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Challenging Western Legal Orientalism

Challenging Western Legal Orientalism AbstractIn 2014 the Chinese State Council announced the establishment of a nationwide comprehensive social credit system. Western narratives often describe the initiative as a technologically enhanced tool of autocratic control for scoring people. Yet, as the paper aims to show, similar accounts are tainted by several misunderstandings which perpetuate Western orientalist postures towards Chinese law.For the purpose of comparatively assessing the Chinese social credit system, the paper analyses the pilot programs set up to monitor people and enterprises’ behaviour by twenty-eight Chinese cities. The analysis will demonstrate that these pilot programs rely on low-tech methodologies, have limited strings attached, and are based on a relatively transparent legal framework. From a comparative perspective, our findings suggest that Chinese cities’ experiments raise problems that are similar to those posed by measurement practices widely employed in the West. http://www.deepdyve.com/assets/images/DeepDyve-Logo-lg.png European Journal of Comparative Law and Governance Brill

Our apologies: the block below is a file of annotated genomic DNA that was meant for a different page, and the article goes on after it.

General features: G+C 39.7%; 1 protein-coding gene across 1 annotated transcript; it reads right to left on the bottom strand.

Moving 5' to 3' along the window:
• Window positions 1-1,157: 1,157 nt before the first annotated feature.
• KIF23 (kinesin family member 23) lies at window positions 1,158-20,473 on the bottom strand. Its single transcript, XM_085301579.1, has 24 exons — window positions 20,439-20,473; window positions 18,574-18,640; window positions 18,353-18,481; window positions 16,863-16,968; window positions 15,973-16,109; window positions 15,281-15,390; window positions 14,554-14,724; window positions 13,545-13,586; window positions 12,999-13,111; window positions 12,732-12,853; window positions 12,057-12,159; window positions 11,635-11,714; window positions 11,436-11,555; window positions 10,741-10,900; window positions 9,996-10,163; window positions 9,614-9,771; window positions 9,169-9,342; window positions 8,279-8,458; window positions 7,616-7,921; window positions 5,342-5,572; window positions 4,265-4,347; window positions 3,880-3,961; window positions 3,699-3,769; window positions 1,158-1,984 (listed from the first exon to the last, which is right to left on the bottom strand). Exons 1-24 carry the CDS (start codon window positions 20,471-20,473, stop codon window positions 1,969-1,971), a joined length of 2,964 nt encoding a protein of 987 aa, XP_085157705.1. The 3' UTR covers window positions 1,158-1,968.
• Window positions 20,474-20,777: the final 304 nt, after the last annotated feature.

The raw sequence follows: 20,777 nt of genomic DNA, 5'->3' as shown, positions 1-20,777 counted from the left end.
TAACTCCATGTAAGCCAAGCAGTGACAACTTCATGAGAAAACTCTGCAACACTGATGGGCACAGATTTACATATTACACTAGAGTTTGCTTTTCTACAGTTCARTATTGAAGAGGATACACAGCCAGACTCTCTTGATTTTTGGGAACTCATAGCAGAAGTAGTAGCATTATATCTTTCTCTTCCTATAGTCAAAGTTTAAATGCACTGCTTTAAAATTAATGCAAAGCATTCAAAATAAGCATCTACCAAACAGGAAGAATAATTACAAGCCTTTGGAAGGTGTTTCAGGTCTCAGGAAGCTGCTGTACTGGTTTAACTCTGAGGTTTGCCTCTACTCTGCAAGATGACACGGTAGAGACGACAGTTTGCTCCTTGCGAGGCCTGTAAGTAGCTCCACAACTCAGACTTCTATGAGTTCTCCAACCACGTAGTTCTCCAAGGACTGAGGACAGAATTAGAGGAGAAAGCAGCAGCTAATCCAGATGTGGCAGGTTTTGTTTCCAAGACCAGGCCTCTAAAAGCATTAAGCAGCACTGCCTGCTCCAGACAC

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Publisher
Brill
Copyright
Copyright © Koninklijke Brill NV, Leiden, The Netherlands
ISSN
2213-4506
eISSN
2213-4514
DOI
10.1163/22134514-bja10011
Publisher site
See Article on Publisher Site

Abstract

AbstractIn 2014 the Chinese State Council announced the establishment of a nationwide comprehensive social credit system. Western narratives often describe the initiative as a technologically enhanced tool of autocratic control for scoring people. Yet, as the paper aims to show, similar accounts are tainted by several misunderstandings which perpetuate Western orientalist postures towards Chinese law.For the purpose of comparatively assessing the Chinese social credit system, the paper analyses the pilot programs set up to monitor people and enterprises’ behaviour by twenty-eight Chinese cities. The analysis will demonstrate that these pilot programs rely on low-tech methodologies, have limited strings attached, and are based on a relatively transparent legal framework. From a comparative perspective, our findings suggest that Chinese cities’ experiments raise problems that are similar to those posed by measurement practices widely employed in the West.

Journal

European Journal of Comparative Law and GovernanceBrill

Published: Jan 27, 2021

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